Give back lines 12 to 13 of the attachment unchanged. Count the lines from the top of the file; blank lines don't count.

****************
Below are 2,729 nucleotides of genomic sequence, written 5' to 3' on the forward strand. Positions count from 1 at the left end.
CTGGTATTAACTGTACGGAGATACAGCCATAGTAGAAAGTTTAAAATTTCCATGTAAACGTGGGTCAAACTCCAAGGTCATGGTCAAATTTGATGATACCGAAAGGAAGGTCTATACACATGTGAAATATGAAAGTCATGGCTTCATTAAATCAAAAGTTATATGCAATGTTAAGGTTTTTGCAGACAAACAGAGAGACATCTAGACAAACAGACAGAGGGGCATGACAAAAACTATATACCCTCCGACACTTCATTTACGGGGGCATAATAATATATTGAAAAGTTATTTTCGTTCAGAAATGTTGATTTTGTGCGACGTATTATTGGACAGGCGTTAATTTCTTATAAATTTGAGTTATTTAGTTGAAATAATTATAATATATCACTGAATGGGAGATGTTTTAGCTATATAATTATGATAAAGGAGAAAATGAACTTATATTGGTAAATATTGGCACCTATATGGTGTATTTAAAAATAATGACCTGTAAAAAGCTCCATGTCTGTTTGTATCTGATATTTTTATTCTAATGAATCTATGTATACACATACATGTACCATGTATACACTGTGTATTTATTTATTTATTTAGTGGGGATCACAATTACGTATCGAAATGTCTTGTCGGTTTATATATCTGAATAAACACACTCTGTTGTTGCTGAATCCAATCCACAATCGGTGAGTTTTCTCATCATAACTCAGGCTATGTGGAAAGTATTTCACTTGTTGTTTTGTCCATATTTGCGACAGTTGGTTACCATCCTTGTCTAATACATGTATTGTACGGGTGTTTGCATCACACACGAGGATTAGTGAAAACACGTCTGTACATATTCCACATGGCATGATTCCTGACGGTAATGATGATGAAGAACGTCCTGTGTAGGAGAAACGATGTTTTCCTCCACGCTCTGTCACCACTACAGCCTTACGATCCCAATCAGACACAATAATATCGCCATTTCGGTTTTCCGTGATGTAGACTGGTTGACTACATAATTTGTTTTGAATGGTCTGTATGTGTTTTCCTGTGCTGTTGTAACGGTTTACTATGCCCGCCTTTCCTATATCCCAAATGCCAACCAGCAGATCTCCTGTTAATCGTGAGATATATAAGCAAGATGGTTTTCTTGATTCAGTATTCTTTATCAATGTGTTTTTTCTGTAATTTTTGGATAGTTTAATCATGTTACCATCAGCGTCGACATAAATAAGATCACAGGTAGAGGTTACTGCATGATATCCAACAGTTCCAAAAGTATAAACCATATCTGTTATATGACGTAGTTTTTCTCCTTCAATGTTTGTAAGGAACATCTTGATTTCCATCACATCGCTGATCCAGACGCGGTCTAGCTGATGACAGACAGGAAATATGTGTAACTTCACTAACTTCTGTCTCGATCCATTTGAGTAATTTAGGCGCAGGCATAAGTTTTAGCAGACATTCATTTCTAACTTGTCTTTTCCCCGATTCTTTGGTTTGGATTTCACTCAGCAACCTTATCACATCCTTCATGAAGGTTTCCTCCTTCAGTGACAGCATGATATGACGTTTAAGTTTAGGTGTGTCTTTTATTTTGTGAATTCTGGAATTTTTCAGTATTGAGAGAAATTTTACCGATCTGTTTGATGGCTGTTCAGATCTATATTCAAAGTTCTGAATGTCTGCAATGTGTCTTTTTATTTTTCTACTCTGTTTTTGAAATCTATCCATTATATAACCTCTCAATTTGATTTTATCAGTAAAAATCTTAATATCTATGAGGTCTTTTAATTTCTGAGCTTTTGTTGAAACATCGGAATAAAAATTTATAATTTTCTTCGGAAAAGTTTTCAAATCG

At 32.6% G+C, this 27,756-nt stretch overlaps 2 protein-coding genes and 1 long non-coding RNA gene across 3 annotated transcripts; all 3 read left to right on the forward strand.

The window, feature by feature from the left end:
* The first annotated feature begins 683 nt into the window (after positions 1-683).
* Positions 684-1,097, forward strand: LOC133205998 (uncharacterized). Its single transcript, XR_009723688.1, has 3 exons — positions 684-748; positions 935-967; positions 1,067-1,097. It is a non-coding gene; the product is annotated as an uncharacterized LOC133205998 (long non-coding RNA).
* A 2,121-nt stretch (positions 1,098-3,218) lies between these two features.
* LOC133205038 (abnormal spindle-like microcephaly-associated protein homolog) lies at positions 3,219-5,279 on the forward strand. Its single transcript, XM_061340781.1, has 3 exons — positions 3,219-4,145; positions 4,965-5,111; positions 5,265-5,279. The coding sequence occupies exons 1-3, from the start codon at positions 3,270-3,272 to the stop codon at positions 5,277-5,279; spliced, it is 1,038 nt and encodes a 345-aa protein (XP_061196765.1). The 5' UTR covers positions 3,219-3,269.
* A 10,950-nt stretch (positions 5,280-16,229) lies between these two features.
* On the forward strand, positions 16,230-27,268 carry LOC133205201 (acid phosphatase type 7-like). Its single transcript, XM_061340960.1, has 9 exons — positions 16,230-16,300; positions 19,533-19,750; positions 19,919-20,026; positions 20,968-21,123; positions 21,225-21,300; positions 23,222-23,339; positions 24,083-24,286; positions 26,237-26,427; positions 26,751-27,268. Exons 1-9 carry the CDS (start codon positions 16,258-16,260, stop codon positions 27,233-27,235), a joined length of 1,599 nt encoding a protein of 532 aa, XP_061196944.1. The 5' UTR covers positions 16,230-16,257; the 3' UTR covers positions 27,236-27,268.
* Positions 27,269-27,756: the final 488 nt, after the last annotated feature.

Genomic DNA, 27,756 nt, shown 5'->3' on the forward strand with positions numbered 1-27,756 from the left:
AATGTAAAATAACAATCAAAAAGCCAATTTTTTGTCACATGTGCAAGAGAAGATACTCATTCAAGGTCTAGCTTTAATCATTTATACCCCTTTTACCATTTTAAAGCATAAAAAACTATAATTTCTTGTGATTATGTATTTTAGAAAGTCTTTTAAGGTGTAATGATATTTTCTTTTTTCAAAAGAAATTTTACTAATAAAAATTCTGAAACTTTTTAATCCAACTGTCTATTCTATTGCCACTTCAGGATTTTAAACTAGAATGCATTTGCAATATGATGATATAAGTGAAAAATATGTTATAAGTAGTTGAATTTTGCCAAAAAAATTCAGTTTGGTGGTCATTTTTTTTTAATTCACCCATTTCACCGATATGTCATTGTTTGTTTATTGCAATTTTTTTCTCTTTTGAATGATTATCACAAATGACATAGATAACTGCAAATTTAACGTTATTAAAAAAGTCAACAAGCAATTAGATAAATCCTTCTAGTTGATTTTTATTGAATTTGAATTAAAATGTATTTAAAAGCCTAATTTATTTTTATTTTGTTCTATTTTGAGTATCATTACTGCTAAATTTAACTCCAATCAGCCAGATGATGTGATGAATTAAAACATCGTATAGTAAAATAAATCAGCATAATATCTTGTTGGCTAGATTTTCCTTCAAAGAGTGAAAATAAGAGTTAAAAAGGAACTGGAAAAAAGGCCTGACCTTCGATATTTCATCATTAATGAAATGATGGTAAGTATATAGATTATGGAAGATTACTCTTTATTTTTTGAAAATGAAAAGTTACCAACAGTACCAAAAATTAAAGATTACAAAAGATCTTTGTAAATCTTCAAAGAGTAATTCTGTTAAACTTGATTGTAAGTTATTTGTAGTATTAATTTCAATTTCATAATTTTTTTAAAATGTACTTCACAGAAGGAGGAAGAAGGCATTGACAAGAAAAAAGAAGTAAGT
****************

Genomic DNA, 27,756 nt, shown 5'->3' on the forward strand with positions numbered 1-27,756 from the left:
AATGTAAAATAACAATCAAAAAGCCAATTTTTTGTCACATGTGCAAGAGAAGATACTCATTCAAGGTCTAGCTTTAATCATTTATACCCCTTTTACCATTTTAAAGCATAAAAAACTATAATTTCTTGTGATTATGTATTTTAGAAAGTCTTTTAAGGTGTAATGATATTTTCTTTTTTCAAAAGAAATTTTACTAATAAAAATTCTGAAACTTTTTAATCCAACTGTCTATTCTATTGCCACTTCAGGATTTTAAACTAGAATGCATTTGCAATATGATGATATAAGTGAAAAATATGTTATAAGTAGTTGAATTTTGCCAAAAAAATTCAGTTTGGTGGTCATTTTTTTTTAATTCACCCATTTCACCGATATGTCATTGTTTGTTTATTGCAATTTTTTTCTCTTTTGAATGATTATCACAAATGACATAGATAACTGCAAATTTAACGTTATTAAAAAAGTCAACAAGCAATTAGATAAATCCTTCTAGTTGATTTTTATTGAATTTGAATTAAAATGTATTTAAAAGCCTAATTTATTTTTATTTTGTTCTATTTTGAGTATCATTACTGCTAAATTTAACTCCAATCAGCCAGATGATGTGATGAATTAAAACATCGTATAGTAAAATAAATCAGCATAATATCTTGTTGGCTAGATTTTCCTTCAAAGAGTGAAAATAAGAGTTAAAAAGGAACTGGAAAAAAGGCCTGACCTTCGATATTTCATCATTAATGAAATGATGGTAAGTATATAGATTATGGAAGATTACTCTTTATTTTTTGAAAATGAAAAGTTACCAACAGTACCAAAAATTAAAGATTACAAAAGATCTTTGTAAATCTTCAAAGAGTAATTCTGTTAAACTTGATTGTAAGTTATTTGTAGTATTAATTTCAATTTCATAATTTTTTTAAAATGTACTTCACAGAAGGAGGAAGAAGGCATTGACAAGAAAAAAGAAGTAAGT